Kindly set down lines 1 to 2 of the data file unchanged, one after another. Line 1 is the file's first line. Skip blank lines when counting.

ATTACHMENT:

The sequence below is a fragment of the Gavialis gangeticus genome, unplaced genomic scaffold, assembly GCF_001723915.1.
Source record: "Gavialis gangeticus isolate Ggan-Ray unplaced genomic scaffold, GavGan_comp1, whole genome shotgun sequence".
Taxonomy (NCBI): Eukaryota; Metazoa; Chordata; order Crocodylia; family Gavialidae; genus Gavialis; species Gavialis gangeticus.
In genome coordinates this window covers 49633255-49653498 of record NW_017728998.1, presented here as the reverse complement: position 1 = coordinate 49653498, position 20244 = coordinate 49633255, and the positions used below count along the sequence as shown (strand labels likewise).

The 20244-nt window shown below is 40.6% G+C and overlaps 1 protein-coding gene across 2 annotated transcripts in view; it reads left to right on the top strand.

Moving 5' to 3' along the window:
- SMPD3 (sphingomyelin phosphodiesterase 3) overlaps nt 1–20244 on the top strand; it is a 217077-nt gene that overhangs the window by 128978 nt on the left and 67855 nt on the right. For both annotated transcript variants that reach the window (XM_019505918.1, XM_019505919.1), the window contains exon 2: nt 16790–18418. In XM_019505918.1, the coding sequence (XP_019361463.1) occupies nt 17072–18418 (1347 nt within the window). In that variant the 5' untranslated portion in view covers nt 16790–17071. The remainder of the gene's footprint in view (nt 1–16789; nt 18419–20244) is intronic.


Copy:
The sequence below is a fragment of the Gavialis gangeticus genome, unplaced genomic scaffold, assembly GCF_001723915.1.
Source record: "Gavialis gangeticus isolate Ggan-Ray unplaced genomic scaffold, GavGan_comp1, whole genome shotgun sequence".